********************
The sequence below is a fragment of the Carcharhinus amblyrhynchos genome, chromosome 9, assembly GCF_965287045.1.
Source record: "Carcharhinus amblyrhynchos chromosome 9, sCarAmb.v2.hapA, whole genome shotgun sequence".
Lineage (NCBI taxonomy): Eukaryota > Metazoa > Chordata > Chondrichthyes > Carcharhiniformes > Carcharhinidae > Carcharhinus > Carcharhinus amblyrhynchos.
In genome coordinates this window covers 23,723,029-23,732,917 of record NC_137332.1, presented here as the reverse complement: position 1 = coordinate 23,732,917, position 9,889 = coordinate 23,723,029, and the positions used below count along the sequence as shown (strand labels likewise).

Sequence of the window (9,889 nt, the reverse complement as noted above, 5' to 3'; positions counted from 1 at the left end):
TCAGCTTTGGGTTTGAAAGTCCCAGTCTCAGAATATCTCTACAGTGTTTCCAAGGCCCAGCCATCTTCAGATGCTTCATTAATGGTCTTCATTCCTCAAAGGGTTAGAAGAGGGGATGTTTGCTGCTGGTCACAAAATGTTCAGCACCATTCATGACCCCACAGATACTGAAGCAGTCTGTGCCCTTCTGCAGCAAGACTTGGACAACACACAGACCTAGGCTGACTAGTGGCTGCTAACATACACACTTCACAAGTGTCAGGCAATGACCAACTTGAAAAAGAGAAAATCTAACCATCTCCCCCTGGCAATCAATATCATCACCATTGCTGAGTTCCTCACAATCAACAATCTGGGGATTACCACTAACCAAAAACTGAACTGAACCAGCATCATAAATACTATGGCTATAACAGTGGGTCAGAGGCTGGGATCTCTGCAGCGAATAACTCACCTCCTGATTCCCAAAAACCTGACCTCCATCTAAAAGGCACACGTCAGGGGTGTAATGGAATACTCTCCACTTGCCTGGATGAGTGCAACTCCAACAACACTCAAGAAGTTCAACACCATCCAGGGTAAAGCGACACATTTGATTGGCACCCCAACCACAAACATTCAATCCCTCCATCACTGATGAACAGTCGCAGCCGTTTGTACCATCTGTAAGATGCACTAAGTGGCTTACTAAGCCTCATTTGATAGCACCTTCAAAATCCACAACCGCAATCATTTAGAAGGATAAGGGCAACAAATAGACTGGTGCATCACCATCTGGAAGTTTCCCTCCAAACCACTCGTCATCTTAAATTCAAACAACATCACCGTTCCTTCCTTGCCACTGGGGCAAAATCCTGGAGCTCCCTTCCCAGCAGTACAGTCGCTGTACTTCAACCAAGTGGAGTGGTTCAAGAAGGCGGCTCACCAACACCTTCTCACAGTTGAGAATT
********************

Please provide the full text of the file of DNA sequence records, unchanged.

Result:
The sequence below is a fragment of the Carcharhinus amblyrhynchos genome, chromosome 9, assembly GCF_965287045.1.
Source record: "Carcharhinus amblyrhynchos chromosome 9, sCarAmb.v2.hapA, whole genome shotgun sequence".
Lineage (NCBI taxonomy): Eukaryota > Metazoa > Chordata > Chondrichthyes > Carcharhiniformes > Carcharhinidae > Carcharhinus > Carcharhinus amblyrhynchos.
In genome coordinates this window covers 23,723,029-23,732,917 of record NC_137332.1, presented here as the reverse complement: position 1 = coordinate 23,732,917, position 9,889 = coordinate 23,723,029, and the positions used below count along the sequence as shown (strand labels likewise).

Sequence of the window (9,889 nt, the reverse complement as noted above, 5' to 3'; positions counted from 1 at the left end):
TCAGCTTTGGGTTTGAAAGTCCCAGTCTCAGAATATCTCTACAGTGTTTCCAAGGCCCAGCCATCTTCAGATGCTTCATTAATGGTCTTCATTCCTCAAAGGGTTAGAAGAGGGGATGTTTGCTGCTGGTCACAAAATGTTCAGCACCATTCATGACCCCACAGATACTGAAGCAGTCTGTGCCCTTCTGCAGCAAGACTTGGACAACACACAGACCTAGGCTGACTAGTGGCTGCTAACATACACACTTCACAAGTGTCAGGCAATGACCAACTTGAAAAAGAGAAAATCTAACCATCTCCCCCTGGCAATCAATATCATCACCATTGCTGAGTTCCTCACAATCAACAATCTGGGGATTACCACTAACCAAAAACTGAACTGAACCAGCATCATAAATACTATGGCTATAACAGTGGGTCAGAGGCTGGGATCTCTGCAGCGAATAACTCACCTCCTGATTCCCAAAAACCTGACCTCCATCTAAAAGGCACACGTCAGGGGTGTAATGGAATACTCTCCACTTGCCTGGATGAGTGCAACTCCAACAACACTCAAGAAGTTCAACACCATCCAGGGTAAAGCGACACATTTGATTGGCACCCCAACCACAAACATTCAATCCCTCCATCACTGATGAACAGTCGCAGCCGTTTGTACCATCTGTAAGATGCACTAAGTGGCTTACTAAGCCTCATTTGATAGCACCTTCAAAATCCACAACCGCAATCATTTAGAAGGATAAGGGCAACAAATAGACTGGTGCATCACCATCTGGAAGTTTCCCTCCAAACCACTCGTCATCTTAAATTCAAACAACATCACCGTTCCTTCCTTGCCACTGGGGCAAAATCCTGGAGCTCCCTTCCCAGCAGTACAGTCGCTGTACTTCAACCAAGTGGAGTGGTTCAAGAAGGCGGCTCACCAACACCTTCTCACAGTTGAGAATT